Martha Reeves: Happy dancing in the UK streets again

Soul legend Martha Reeves is heading back to the UK and Duncan Seaman spoke to her ahead of her appearance in Leeds next month.

Martha Reeves
Martha Reeves

Martha Reeves is about to pay her sixth visit to Britain this year and the former Motown singer, famed for the ageless Dancing in the Street, sounds over the moon.

“It’s always a thrill to play in the UK, I feel like I’m at home when I play there,” says the 73-year-old star who’s still based in Detroit, Michigan, the ‘Motor City’ which gave her one-time record label its name.

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She remembers the days of the Wigan Casino with fondness (“2am to daylight, partying to Northern Soul”) and, further back, to the Mods and Rockers (“I was a member of both sides – I’ve got a scooter club following, I recently signed a Fender and I own a flag and a plaque”).

“When I venture to the UK I feel good about performing. My music is well known, it’s often played in the UK, people know it, they come out and support me – I owe them for it. They make me smile, I’m grinning with joy.”

Born in Alabama, the third of 11 children, Martha Reeves moved to Detroit when she was less than a year old. Her grandfather, Elijah, was a minister in the city’s Metropolitan Church and the Reeves family were active churchgoers.

She recalls that she “started singing as soon as I could walk” and being rewarded with candy which she would refuse to share with her 
older brother Thomas and Benny “if they were not nice to me”.

Reeves’ mother, Ruby, taught her “how to retain lyrics” and she “fell in love with poetry and prose” as a child. “It was a nice family to be in,” she says. “There were 11 children. We did not 
have a television, we entertained each other with our songs.”

Reeves went to church three times a week. “There was choir rehearsal and I was on the usher board and I would teach in Sunday school.” She also sang at high school.

Education remains important. “I recently received a doctorate in humanities and a masters in religious studies,” she says. “I’m continually learning now.”

The singers Reeves most admired growing up were her parents. “Dad played blues guitar, a lot of times when I’m singing I sound like my mum – she had one of the sweetest voices – a lot of nights we would just go to sleep with the sound of her voice”.

In his teens her brother Benny joined the Columbia Records Club which introduced her to female vocalists such as Nancy Wilson, Ella Fitzgerald and Dinah Washington; later came Sam Cooke’s Soul Stirrers, The Caravans, the Five Blind Boys, the Dixie Hummingbirds and Yma Sumac. “I have quite an extensive variety of music that I listen to,” she says. “I’m influenced by the best performers, people who share their talent to those have the ear to hear.”

Reeves was working by day in a dry cleaners and performing at night in clubs as a jazz and blues singer when she was spotted by Motown A&R man Mickey Stevenson and invited to audition.

She turned up the next day at Hitsville USA, the label’s studio and offices. “It was a house with a hand-painted sign on it that belonged to a middle class family by the name of Berry Gordy Jr. Berry Gordy Snr was putting boards together to make the basement soundproof.”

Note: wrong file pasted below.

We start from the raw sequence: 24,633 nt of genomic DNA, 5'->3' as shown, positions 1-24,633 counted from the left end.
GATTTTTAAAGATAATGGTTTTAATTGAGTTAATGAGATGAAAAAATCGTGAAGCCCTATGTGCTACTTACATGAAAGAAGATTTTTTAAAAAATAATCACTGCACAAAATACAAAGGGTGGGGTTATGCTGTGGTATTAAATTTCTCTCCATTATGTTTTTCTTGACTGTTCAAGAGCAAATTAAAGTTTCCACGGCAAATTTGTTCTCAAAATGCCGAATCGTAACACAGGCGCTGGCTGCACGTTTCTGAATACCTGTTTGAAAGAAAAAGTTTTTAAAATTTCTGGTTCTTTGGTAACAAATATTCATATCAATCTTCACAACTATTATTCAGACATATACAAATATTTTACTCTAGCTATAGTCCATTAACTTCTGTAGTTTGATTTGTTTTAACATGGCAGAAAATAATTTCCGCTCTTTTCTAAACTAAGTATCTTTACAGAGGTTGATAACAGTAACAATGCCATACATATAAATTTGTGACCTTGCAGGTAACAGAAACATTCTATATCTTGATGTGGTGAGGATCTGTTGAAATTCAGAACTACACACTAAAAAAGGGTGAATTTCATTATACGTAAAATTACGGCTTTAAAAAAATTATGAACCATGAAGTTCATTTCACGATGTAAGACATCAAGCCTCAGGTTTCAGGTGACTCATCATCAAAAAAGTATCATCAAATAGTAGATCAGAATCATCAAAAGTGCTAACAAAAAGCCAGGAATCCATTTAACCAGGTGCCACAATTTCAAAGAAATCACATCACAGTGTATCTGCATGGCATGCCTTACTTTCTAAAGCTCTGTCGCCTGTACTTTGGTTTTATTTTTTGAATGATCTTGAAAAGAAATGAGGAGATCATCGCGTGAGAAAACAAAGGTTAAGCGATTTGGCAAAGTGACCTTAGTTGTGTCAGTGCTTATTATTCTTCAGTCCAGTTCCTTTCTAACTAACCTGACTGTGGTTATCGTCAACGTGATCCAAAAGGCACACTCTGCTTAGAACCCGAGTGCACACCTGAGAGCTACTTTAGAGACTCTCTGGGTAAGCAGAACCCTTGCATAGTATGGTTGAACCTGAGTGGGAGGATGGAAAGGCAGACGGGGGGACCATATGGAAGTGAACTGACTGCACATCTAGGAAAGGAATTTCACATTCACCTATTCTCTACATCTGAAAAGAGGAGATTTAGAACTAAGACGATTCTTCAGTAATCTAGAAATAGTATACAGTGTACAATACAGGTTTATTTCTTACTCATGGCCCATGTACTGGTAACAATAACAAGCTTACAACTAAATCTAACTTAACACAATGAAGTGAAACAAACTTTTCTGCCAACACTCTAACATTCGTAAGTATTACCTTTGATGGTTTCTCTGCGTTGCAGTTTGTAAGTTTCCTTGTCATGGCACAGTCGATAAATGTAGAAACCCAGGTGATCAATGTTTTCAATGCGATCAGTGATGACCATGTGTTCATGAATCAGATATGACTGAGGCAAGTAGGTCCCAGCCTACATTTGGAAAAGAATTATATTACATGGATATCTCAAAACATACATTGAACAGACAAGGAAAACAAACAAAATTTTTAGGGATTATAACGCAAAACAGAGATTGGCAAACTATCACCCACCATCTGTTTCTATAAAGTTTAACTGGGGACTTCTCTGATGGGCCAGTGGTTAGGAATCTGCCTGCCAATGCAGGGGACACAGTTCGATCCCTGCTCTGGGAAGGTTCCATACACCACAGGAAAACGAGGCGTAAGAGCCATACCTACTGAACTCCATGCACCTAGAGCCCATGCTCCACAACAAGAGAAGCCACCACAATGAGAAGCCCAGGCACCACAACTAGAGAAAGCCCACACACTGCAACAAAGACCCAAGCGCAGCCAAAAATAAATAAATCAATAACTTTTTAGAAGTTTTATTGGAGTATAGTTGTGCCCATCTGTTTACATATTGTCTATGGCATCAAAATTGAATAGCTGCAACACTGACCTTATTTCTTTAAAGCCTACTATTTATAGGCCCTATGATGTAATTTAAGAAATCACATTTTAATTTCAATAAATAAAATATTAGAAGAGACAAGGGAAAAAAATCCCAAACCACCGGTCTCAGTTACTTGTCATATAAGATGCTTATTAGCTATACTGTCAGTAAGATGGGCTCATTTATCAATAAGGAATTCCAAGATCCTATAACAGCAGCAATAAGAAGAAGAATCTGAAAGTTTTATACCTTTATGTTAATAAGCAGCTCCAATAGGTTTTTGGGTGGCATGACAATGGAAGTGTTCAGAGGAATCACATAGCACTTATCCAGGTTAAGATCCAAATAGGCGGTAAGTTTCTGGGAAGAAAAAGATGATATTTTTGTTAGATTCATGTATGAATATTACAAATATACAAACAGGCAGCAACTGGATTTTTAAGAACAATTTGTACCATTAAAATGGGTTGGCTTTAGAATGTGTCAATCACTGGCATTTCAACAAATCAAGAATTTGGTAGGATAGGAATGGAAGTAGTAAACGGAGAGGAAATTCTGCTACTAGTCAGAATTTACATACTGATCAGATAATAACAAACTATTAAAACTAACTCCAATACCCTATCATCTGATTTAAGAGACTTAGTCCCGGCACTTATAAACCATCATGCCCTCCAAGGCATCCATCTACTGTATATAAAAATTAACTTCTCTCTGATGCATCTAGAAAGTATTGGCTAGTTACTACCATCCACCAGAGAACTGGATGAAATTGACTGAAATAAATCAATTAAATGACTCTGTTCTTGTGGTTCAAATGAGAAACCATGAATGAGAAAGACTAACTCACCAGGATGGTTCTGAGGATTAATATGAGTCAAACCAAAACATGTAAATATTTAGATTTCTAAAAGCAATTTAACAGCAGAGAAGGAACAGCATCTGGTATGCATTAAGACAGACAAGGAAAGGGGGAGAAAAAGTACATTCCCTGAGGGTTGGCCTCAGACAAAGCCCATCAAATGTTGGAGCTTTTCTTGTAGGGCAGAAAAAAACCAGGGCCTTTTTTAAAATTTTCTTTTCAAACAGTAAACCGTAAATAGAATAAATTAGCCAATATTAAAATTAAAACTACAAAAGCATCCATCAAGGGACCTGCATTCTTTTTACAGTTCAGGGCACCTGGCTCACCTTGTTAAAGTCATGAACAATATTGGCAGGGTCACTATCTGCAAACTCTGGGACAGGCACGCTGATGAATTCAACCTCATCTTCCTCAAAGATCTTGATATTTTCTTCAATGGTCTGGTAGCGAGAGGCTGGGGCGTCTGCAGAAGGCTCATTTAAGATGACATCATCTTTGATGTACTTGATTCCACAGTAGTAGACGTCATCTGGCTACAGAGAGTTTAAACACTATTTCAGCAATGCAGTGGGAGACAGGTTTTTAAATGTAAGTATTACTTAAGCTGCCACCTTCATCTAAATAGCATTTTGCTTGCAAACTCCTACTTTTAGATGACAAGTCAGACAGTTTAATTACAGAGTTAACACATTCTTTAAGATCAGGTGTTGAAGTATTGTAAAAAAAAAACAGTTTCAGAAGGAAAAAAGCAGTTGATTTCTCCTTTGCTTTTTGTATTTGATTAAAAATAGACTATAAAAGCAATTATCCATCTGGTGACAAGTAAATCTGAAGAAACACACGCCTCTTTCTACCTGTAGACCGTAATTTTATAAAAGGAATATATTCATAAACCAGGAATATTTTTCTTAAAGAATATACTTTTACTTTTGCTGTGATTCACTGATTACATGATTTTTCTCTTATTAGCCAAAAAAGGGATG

Though as it turned out she’d turned up on the wrong day (“they only did auditions on Thursdays”), Stevenson offered Reeves a job. “I was the first woman allowed in the artist and repertoire department,” she says.

She got “right in the mix”, befriending Stevie Wonder’s mentor Clarence Paul (“he took me home in his Cadillac”) and her parents quickly realised their 21-year-old daughter had found her niche.

Over the next three months she sang and did handclaps on demo records, paying close attention to the working methods of the Hitsville USA team of producers and writers.

The label also had its own artist development department, that taught performers deportment (“class, self-esteem and dignity”) as well as music theory and choreography.

With her backing group the Vandellas, Reeves began making records and in 1963 hit the charts with Come and Get These Memories, (Love is Like a) Heatwave and Quicksand. Her worldwide breakthrough came the following year with Dancing in the Streets. Fifty years on, it remains her signature tune.

Reeves is quick to correct the story that she first heard a demo recording of the song by one of its co-writers, Marvin Gaye, then a session drummer.

“I did not hear a demo, I heard him sing it at night. I’d finished classes at artist development and went to Studio A. I’d always admired him. I watched him singing this in a melancholy way. It was so smooth, he made it sound romantic.

“He told his co-writers Mickey Stevenson and Ivy Hunter, who was a great producer, ‘Hey man, let’s try this song on Martha’. I was overwhelmed, when I sang it I practically knew it, I sang it the way I felt it – that difference was what you heard on the record.”

In 2006 her recording was chosen by the Library of Congress to be preserved in the National Recording Registry. “That was a proud moment,” Reeves says. “They included it with What’s Going On and Signed Sealed Delivered. What a thrill.”

She has also sung the song to two US Presidents – Bill Clinton and Barack Obama – the latter as part of a Motown revue. “I sang Dancing in the Street for the President,” she smiles. “It was wonderful.”

• Martha and the Vandellas play at the Brudenell Social Club, Leeds on Sunday December 21. For details visit